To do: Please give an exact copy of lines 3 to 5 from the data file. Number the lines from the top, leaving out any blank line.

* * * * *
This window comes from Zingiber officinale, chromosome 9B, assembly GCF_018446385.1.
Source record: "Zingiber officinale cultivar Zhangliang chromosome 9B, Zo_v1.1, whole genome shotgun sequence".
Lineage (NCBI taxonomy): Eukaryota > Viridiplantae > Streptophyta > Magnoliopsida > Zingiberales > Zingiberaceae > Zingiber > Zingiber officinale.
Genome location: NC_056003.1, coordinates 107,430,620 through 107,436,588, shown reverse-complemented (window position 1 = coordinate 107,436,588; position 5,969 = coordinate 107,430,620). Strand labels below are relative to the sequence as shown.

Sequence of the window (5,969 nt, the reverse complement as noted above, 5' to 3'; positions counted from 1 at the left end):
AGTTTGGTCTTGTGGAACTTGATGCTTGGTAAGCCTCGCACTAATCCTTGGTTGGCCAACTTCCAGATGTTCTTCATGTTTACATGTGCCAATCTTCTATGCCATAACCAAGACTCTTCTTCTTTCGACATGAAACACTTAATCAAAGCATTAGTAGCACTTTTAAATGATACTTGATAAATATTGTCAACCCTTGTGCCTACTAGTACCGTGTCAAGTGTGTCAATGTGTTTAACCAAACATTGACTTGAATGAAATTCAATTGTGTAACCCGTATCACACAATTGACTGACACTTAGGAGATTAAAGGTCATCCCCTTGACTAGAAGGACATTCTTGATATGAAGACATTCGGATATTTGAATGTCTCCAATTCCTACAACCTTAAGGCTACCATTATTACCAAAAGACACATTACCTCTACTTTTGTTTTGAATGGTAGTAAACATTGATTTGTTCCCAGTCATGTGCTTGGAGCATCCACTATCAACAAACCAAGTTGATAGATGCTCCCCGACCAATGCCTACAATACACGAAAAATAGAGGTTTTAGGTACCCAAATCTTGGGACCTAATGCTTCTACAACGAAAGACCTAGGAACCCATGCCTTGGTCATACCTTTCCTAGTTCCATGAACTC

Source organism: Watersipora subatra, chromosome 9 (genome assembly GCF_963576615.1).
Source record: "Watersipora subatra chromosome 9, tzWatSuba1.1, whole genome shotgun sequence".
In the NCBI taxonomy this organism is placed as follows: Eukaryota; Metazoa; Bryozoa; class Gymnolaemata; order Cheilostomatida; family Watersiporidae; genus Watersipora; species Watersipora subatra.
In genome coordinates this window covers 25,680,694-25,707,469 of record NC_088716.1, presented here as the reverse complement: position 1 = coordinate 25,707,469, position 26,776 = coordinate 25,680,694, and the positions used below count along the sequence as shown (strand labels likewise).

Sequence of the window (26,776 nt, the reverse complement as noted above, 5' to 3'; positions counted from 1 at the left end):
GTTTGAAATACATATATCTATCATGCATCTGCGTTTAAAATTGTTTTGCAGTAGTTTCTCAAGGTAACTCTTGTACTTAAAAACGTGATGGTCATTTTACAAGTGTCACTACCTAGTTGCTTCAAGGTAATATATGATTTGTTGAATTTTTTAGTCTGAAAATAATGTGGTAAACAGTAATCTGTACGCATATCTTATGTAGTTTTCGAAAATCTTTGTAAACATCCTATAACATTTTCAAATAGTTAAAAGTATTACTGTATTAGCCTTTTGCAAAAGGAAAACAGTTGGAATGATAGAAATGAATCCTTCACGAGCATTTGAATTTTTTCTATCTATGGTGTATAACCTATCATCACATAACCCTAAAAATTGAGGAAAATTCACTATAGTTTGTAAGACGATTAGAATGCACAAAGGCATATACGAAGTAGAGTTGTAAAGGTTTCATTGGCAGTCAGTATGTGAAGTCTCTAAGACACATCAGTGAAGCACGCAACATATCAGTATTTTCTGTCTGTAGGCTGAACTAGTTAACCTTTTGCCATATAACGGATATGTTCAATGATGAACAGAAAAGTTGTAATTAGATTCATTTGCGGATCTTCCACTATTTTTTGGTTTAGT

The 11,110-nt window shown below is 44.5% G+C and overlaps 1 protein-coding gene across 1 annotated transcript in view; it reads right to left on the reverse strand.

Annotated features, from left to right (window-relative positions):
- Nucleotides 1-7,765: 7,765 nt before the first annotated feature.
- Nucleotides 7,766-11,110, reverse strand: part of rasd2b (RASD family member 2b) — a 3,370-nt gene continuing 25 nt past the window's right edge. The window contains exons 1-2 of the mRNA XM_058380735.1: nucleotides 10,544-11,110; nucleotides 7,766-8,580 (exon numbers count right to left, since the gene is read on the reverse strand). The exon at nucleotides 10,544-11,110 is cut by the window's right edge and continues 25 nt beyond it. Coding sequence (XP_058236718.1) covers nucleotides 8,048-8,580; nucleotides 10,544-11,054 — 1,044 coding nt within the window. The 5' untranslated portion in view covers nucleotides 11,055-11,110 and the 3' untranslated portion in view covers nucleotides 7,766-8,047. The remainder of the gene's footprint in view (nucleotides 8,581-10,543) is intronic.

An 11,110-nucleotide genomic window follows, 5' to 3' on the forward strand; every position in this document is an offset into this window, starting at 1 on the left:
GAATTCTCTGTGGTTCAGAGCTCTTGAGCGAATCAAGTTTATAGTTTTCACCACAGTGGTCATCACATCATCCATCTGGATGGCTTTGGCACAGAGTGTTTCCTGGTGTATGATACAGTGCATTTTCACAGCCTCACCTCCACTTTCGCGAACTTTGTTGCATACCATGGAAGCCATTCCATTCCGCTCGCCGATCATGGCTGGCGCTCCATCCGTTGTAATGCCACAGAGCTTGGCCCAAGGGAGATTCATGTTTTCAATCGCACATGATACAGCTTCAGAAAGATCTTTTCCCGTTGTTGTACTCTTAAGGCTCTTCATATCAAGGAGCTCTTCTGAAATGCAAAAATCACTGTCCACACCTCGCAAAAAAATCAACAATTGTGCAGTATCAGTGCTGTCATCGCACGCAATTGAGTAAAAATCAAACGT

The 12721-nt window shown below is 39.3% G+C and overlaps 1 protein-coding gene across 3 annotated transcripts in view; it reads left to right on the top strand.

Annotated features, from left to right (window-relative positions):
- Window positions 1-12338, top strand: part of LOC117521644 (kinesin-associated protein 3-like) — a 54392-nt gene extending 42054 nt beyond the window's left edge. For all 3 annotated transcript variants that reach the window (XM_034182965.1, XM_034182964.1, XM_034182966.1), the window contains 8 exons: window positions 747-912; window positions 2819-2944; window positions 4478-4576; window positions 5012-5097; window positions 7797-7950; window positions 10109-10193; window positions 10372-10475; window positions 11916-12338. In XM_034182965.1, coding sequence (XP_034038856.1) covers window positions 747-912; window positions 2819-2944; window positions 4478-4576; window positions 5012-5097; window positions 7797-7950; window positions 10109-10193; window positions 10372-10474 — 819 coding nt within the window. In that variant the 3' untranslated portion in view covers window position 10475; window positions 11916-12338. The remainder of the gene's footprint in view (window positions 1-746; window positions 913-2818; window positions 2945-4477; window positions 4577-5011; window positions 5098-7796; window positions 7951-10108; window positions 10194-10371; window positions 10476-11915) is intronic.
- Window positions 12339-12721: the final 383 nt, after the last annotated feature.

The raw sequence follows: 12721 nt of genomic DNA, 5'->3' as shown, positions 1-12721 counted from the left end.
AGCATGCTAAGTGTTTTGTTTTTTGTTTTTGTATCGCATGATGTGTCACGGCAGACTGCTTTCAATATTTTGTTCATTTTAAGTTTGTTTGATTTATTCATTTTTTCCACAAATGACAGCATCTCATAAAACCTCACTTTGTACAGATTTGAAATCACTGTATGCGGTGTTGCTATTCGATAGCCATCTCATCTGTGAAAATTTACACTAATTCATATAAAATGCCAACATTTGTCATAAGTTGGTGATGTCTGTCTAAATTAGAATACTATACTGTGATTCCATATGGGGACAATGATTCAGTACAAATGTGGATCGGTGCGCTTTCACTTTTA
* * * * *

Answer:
Lineage (NCBI taxonomy): Eukaryota > Viridiplantae > Streptophyta > Magnoliopsida > Zingiberales > Zingiberaceae > Zingiber > Zingiber officinale.
Genome location: NC_056003.1, coordinates 107,430,620 through 107,436,588, shown reverse-complemented (window position 1 = coordinate 107,436,588; position 5,969 = coordinate 107,430,620). Strand labels below are relative to the sequence as shown.

Sequence of the window (5,969 nt, the reverse complement as noted above, 5' to 3'; positions counted from 1 at the left end):